The introduction of the 250 GT in 1954 is seen by many as the company’s first serious attempt at making a rational production car and it started a line of some of the most successful GT cars ever built. Of all the 250 derivatives, the “Tour de France” long-wheelbase berlinetta is one of the most evocative ever made. It remains a milestone in Ferrari history as the first definitive road-racing berlinetta and the car that contributed most significantly in the mid to late 1950s in giving Ferrari its reputation as the customer car to beat.

This specimen has been restored to what is generally considered to be the most desirable “Tour de France” specification of all. The basis for the project was a 1959 250 GT, chassis number 1657GT. This was fitted with the rare and correct inside-plug V12 engine as used in the “Tour de France.” The work was undertaken by Italian specialists, Autosport, located in Bastiglia.

The engine was rebuilt to TdF specification, the chassis was comprehensively restored and fitted with new brakes uprated to GTO specification, with aluminum calipers and new fuel system built and fitted by Paul Jaye Engineering, well-known historic car specialists based in the U.K. The whole was clothed in a reconstruction of the 14-louvre “Tour de France” body. Internally the car was retrimmed by master coach trimmers, the Luppi brothers of Modena, the family concern responsible for trimming a majority of GT Ferraris in their heyday.

Upon the completion of the project, 1657GT, now visually and mechanically to “Tour de France” specification, has been used for a number of historic events including the Louis Vuitton Italia Classica and the Danish Classic Car Rally. It is finished in maroon with tan leather interior.

SCM Analysis


Vehicle:1959 Ferrari 250 GT TdF Fakey-Do
Years Produced:1958-1962 (donor 250PF coupe)
Number Produced:350 (donor 250PF coupe)
Original List Price:$12,500 (donor 250PF coupe)
SCM Valuation:$550,000-$750,000, geniuine TdF; $35,000-$60,000,
Tune Up Cost:$1,200-$1,600
Distributor Caps:$200 two required
Chassis Number Location:On chassis near R.F. top wishbone anchorage
Engine Number Location:Right side of block above starter flange
Club Info:Ferrari Owners Club, 8642 Cleta Street; Downey, CA 90241. 562/861-6992
Alternatives:(to a real Tdf) Maserati A6 Zagato, Mercedes 300SL (competition model)

The vehicle described here sold for $198,768 (including commission) at the Coys International Auction held at Silverstone, England, July 31, 1999.

This series of 250 GT Ferraris were notable for several reasons. They were the first to be fitted with the famous type 128 engine and they were to dominate the Tour de France event for an unprecedented nine years. A genuine TdF car commands figures north of $500,000. That fact, coupled with their similarity under the skin to more affordable 250s, has caused a number of rebodied cars to sprout up, such as this one sold at the Coys auction.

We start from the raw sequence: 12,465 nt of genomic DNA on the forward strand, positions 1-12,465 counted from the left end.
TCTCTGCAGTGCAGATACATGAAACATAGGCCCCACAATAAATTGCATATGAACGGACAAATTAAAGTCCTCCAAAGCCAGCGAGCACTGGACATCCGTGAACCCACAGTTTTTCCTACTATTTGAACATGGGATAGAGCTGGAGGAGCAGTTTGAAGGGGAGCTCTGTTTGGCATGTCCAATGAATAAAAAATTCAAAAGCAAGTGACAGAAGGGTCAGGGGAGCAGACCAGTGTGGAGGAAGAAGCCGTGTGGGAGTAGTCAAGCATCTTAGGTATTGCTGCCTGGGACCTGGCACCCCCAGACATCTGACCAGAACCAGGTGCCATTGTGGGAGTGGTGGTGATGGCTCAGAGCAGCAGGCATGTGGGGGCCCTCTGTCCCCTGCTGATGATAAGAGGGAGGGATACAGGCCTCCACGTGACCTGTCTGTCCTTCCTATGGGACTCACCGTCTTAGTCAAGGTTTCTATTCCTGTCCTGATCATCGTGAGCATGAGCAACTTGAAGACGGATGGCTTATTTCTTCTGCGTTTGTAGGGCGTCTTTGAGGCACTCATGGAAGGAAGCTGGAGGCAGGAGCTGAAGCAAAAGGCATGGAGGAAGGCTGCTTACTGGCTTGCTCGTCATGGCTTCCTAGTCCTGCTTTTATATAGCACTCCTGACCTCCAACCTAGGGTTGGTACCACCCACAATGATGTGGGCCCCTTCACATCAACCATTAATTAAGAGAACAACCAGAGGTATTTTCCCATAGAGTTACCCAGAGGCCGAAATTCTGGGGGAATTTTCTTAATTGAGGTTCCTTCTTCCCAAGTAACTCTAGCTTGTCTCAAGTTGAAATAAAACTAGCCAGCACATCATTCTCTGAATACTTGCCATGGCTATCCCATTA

It is more common to find a 250 or 330 rebodied into a 250 GTO or a 250 TR than a TdF. Therefore, price statistics are a bit thin but comparisons can still be made to other rebodies. The first issue to address is the accuracy of the replication. There seem to be a few pluses and minuses with regard to 1657GT. It has the desirable 14-louver body configuration fitted with a tuned, inside-plug engine. It carries disc brakes and 15-inch wheels, probably because the 1959 donor car is newer than the Boano/Ellena 250s that were the basis of the original TdF. Certainly a few genuine TdFs have been upgraded with these wheels and brakes, but this is a strike against the car’s authenticity.

Overall, this car is not as painstaking a replica as, say, a Favre 250 GTO. Very high-quality alloy 250SWB rebodies fitted with strong engines have been offered in the $125-135,000 range. I would think that this particular car, with its various strengths and weaknesses, would have sold in the low $100,000 range. Perhaps it was superior to the specifications and description or it was purchased by someone who just wanted to buy a finished car for about the price of building one, but without the wait.-Michael Duffey

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